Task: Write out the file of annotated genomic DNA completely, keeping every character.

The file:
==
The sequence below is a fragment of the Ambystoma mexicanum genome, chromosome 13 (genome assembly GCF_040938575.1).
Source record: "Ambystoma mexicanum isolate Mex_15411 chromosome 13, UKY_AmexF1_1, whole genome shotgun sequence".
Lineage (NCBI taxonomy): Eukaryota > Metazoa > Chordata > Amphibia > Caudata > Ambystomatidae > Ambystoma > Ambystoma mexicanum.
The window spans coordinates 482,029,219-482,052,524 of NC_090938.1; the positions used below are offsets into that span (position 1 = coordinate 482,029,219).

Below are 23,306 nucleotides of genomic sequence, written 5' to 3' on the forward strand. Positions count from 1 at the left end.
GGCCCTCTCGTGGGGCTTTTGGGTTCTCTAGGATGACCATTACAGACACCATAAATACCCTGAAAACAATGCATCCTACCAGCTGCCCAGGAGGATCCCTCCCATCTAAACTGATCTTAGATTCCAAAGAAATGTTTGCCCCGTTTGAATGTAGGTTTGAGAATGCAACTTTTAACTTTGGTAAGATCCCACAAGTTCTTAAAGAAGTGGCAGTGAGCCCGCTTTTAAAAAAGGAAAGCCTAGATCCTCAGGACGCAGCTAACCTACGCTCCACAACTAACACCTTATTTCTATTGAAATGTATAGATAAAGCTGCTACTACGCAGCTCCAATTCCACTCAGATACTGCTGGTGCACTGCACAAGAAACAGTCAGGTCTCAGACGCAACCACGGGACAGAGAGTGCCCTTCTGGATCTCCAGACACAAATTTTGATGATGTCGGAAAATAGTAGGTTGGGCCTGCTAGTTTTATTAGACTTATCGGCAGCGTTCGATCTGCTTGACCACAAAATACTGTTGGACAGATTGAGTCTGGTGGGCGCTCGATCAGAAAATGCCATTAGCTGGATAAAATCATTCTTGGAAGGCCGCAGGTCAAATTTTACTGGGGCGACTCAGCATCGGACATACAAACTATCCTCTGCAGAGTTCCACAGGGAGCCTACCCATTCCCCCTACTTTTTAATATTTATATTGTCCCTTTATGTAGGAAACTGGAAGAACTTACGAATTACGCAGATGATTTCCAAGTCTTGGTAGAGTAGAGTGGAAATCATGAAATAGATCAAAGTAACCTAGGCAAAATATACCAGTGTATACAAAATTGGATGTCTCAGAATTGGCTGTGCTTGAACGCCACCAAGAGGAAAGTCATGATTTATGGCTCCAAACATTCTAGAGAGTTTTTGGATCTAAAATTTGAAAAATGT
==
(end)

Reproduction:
The sequence below is a fragment of the Ambystoma mexicanum genome, chromosome 13 (genome assembly GCF_040938575.1).
Source record: "Ambystoma mexicanum isolate Mex_15411 chromosome 13, UKY_AmexF1_1, whole genome shotgun sequence".
Lineage (NCBI taxonomy): Eukaryota > Metazoa > Chordata > Amphibia > Caudata > Ambystomatidae > Ambystoma > Ambystoma mexicanum.
The window spans coordinates 482,029,219-482,052,524 of NC_090938.1; the positions used below are offsets into that span (position 1 = coordinate 482,029,219).

Below are 23,306 nucleotides of genomic sequence, written 5' to 3' on the forward strand. Positions count from 1 at the left end.
GGCCCTCTCGTGGGGCTTTTGGGTTCTCTAGGATGACCATTACAGACACCATAAATACCCTGAAAACAATGCATCCTACCAGCTGCCCAGGAGGATCCCTCCCATCTAAACTGATCTTAGATTCCAAAGAAATGTTTGCCCCGTTTGAATGTAGGTTTGAGAATGCAACTTTTAACTTTGGTAAGATCCCACAAGTTCTTAAAGAAGTGGCAGTGAGCCCGCTTTTAAAAAAGGAAAGCCTAGATCCTCAGGACGCAGCTAACCTACGCTCCACAACTAACACCTTATTTCTATTGAAATGTATAGATAAAGCTGCTACTACGCAGCTCCAATTCCACTCAGATACTGCTGGTGCACTGCACAAGAAACAGTCAGGTCTCAGACGCAACCACGGGACAGAGAGTGCCCTTCTGGATCTCCAGACACAAATTTTGATGATGTCGGAAAATAGTAGGTTGGGCCTGCTAGTTTTATTAGACTTATCGGCAGCGTTCGATCTGCTTGACCACAAAATACTGTTGGACAGATTGAGTCTGGTGGGCGCTCGATCAGAAAATGCCATTAGCTGGATAAAATCATTCTTGGAAGGCCGCAGGTCAAATTTTACTGGGGCGACTCAGCATCGGACATACAAACTATCCTCTGCAGAGTTCCACAGGGAGCCTACCCATTCCCCCTACTTTTTAATATTTATATTGTCCCTTTATGTAGGAAACTGGAAGAACTTACGAATTACGCAGATGATTTCCAAGTCTTGGTAGAGTAGAGTGGAAATCATGAAATAGATCAAAGTAACCTAGGCAAAATATACCAGTGTATACAAAATTGGATGTCTCAGAATTGGCTGTGCTTGAACGCCACCAAGAGGAAAGTCATGATTTATGGCTCCAAACATTCTAGAGAGTTTTTGGATCTAAAATTTGAAAAATGT